While the Indian Army has immunity in quite a bit of cases, they have owned up a majority of their attacks on civilians. They have admitted to the Human Rights Watch in regards to their disappearances of Kashmiris, and those individuals in the army have received sanctions accordingly (6). Interestingly, the amount of civilian deaths now are far lower than the amount of deaths that the Indian Army and terrorists face; there has been a 40% drop in terrorist groups in Kashmir, as more terror groups are being gunned down by the Indian Army (7). The amount of civilian deaths reported were 22, while the amount of the militants and army officials killed were both approximately 136 (7).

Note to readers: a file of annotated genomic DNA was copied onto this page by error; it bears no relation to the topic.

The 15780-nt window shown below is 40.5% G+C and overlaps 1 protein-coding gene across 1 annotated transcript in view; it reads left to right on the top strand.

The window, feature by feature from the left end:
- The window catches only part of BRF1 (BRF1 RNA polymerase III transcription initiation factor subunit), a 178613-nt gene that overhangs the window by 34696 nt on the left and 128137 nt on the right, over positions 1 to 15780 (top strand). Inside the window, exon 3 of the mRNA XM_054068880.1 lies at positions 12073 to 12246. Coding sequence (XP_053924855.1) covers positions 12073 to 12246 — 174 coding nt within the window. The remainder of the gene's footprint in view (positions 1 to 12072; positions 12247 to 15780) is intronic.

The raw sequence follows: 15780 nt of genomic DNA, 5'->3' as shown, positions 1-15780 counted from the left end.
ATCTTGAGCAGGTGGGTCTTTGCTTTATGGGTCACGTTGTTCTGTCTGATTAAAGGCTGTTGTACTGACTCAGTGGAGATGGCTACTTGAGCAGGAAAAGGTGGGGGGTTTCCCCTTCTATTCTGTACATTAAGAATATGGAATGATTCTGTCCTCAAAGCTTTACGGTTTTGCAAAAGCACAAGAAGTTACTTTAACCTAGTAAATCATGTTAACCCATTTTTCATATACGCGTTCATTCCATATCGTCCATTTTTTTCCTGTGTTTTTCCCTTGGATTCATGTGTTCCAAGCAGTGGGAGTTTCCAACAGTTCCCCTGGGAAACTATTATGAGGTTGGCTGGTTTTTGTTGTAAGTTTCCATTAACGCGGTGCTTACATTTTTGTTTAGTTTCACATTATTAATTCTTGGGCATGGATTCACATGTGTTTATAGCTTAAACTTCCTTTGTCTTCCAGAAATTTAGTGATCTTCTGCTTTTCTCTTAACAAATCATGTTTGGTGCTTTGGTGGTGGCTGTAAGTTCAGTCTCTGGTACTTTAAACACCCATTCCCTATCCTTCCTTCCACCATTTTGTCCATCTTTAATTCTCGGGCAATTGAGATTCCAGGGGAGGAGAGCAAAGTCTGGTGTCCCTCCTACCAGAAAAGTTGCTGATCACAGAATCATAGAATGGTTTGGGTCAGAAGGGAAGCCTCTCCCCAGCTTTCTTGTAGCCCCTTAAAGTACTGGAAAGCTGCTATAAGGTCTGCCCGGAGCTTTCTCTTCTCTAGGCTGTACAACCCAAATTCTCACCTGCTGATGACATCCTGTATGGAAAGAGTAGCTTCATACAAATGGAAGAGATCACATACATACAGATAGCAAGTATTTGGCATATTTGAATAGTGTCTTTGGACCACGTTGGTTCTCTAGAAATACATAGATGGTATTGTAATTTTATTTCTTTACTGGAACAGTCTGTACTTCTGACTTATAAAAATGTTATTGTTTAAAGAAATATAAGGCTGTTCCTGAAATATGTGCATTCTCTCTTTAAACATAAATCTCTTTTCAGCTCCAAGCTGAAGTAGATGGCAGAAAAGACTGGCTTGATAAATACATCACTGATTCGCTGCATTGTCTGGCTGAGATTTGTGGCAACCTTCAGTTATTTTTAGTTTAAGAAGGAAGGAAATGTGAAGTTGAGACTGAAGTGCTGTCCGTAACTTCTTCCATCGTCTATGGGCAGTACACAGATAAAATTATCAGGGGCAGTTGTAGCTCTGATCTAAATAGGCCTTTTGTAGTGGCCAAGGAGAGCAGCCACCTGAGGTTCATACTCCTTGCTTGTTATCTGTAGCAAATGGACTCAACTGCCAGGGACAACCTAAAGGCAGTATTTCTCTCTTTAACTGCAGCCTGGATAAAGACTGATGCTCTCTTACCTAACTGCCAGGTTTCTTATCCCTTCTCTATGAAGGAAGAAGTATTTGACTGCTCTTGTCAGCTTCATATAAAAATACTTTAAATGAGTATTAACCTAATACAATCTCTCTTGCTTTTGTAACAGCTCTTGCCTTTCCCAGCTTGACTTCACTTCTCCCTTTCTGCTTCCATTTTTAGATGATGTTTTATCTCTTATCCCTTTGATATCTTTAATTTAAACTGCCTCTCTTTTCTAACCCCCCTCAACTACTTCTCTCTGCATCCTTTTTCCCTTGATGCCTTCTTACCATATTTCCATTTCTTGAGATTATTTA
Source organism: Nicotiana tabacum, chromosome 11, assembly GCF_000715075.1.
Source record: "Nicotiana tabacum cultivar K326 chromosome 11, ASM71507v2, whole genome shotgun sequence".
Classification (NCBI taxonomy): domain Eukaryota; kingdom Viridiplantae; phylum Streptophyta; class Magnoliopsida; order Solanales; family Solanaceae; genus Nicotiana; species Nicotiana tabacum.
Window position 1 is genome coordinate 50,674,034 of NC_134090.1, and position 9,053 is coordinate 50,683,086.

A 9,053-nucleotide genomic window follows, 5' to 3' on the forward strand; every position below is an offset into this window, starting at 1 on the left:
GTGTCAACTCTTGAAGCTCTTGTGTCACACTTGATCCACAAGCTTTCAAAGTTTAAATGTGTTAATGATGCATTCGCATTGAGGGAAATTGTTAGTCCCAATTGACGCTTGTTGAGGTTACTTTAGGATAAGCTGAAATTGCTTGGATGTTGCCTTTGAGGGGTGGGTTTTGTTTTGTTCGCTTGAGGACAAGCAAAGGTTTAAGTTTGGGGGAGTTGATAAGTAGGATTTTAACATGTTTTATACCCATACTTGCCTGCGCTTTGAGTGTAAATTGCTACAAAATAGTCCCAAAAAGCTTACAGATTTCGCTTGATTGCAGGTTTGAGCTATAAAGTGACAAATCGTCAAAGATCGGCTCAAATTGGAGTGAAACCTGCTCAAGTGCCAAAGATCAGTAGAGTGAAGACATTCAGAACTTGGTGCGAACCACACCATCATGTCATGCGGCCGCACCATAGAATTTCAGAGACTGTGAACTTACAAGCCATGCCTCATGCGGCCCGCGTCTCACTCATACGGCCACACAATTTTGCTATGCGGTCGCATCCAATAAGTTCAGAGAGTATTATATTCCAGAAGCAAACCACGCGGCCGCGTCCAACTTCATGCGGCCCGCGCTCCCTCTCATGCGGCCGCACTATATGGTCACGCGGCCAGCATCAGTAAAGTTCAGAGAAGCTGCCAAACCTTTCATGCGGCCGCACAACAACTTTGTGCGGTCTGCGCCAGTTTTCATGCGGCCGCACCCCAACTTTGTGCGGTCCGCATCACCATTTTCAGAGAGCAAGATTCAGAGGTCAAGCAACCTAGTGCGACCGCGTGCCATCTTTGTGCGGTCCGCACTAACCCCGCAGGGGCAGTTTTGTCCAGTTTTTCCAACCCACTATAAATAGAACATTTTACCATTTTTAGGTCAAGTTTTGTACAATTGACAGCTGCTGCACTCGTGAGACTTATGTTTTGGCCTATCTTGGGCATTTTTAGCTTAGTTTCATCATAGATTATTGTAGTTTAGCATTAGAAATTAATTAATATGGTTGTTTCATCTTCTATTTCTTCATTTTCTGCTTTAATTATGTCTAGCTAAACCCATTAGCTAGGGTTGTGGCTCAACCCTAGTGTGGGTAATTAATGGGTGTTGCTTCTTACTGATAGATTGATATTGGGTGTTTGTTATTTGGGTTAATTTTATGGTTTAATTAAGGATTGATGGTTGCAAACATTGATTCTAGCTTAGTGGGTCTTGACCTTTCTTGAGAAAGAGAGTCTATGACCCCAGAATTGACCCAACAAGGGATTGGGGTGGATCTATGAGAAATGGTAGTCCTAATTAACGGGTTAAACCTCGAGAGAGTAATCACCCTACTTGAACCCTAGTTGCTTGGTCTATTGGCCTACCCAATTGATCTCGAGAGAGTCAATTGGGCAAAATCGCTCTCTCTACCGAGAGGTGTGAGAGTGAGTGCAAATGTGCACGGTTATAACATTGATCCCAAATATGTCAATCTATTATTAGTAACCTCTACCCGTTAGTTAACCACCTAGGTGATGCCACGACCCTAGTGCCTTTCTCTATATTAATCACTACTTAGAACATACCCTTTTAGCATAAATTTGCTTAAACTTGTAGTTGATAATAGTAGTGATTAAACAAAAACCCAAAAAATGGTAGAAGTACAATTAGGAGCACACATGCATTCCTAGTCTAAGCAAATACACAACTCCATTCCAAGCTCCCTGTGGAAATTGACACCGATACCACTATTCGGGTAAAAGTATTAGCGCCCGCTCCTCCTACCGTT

While the Indian Army has committed such acts against the Kashmiri population, it is nothing compared to what the Pakistani government and army has done to this in their own administered Kashmir. There have also been numerous human rights violations by the Pakistan military. Most of these violations occurred in Pakistan occupied Kashmir. There have been reported cases of violent restrictions on the right to freedom of expression and association. Their institutional discrimination against minority groups have also led to fatal injuries and deaths at the hands of Pakistani soldiers. Anti-terrorism laws have been twisted for political benefit and to target activists. Enforced disappearance victim groups alleged Pakistani intelligence agencies to be responsible. Pakistan has been called upon to address it’s “strategic deficiencies” by the FATF, or Financial Action Task Force, which is an intergovernmental organization that monitors money laundering and terrorist financing. Aside from civilian offences, military offences have also occurred. One such instance is the murder of Indian Army Soldier Ummar Fayaz. Lieutenant Fayaz was an inspirational figure in his community. His actions prompted many around him to fight for their country, and his death comes as a severe blow to them. He was abducted (from India) amongst family and friends, and his body was found by them the very next morning. He was shot twice and beaten down, left to die (16). A direct violation of the Geneva Convention, where a soldier was mistreated in captivity. The message behind the murder was clear: intimidation. The community did not succumb to the threats, and instead banded together to show the opposing army that they remain undeterred in their fight for a better life.